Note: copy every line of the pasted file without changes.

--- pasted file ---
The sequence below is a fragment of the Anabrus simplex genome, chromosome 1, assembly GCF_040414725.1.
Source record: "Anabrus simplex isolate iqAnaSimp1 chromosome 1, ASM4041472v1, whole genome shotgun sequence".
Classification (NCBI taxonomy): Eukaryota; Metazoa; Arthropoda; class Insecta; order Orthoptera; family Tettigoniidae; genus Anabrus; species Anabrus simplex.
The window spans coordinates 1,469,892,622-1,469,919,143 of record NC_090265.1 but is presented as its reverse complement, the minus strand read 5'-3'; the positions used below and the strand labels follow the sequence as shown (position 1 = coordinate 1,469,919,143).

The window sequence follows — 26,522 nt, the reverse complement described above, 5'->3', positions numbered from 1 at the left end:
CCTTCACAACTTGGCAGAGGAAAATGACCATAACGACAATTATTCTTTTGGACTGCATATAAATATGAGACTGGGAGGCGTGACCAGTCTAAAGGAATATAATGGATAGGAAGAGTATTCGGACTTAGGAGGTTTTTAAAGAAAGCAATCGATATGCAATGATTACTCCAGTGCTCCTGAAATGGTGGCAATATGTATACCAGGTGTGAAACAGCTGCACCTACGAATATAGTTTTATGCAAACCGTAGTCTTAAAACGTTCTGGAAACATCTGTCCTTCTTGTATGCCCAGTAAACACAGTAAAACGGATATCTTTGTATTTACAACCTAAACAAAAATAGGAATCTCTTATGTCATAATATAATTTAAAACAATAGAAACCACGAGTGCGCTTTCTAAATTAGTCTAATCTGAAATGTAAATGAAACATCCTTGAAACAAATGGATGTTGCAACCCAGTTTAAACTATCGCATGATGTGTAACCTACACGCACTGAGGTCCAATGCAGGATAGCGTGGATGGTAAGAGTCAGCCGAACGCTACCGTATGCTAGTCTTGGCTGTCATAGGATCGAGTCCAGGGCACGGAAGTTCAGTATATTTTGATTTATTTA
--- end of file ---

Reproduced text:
The sequence below is a fragment of the Anabrus simplex genome, chromosome 1, assembly GCF_040414725.1.
Source record: "Anabrus simplex isolate iqAnaSimp1 chromosome 1, ASM4041472v1, whole genome shotgun sequence".
Classification (NCBI taxonomy): Eukaryota; Metazoa; Arthropoda; class Insecta; order Orthoptera; family Tettigoniidae; genus Anabrus; species Anabrus simplex.
The window spans coordinates 1,469,892,622-1,469,919,143 of record NC_090265.1 but is presented as its reverse complement, the minus strand read 5'-3'; the positions used below and the strand labels follow the sequence as shown (position 1 = coordinate 1,469,919,143).

The window sequence follows — 26,522 nt, the reverse complement described above, 5'->3', positions numbered from 1 at the left end:
CCTTCACAACTTGGCAGAGGAAAATGACCATAACGACAATTATTCTTTTGGACTGCATATAAATATGAGACTGGGAGGCGTGACCAGTCTAAAGGAATATAATGGATAGGAAGAGTATTCGGACTTAGGAGGTTTTTAAAGAAAGCAATCGATATGCAATGATTACTCCAGTGCTCCTGAAATGGTGGCAATATGTATACCAGGTGTGAAACAGCTGCACCTACGAATATAGTTTTATGCAAACCGTAGTCTTAAAACGTTCTGGAAACATCTGTCCTTCTTGTATGCCCAGTAAACACAGTAAAACGGATATCTTTGTATTTACAACCTAAACAAAAATAGGAATCTCTTATGTCATAATATAATTTAAAACAATAGAAACCACGAGTGCGCTTTCTAAATTAGTCTAATCTGAAATGTAAATGAAACATCCTTGAAACAAATGGATGTTGCAACCCAGTTTAAACTATCGCATGATGTGTAACCTACACGCACTGAGGTCCAATGCAGGATAGCGTGGATGGTAAGAGTCAGCCGAACGCTACCGTATGCTAGTCTTGGCTGTCATAGGATCGAGTCCAGGGCACGGAAGTTCAGTATATTTTGATTTATTTA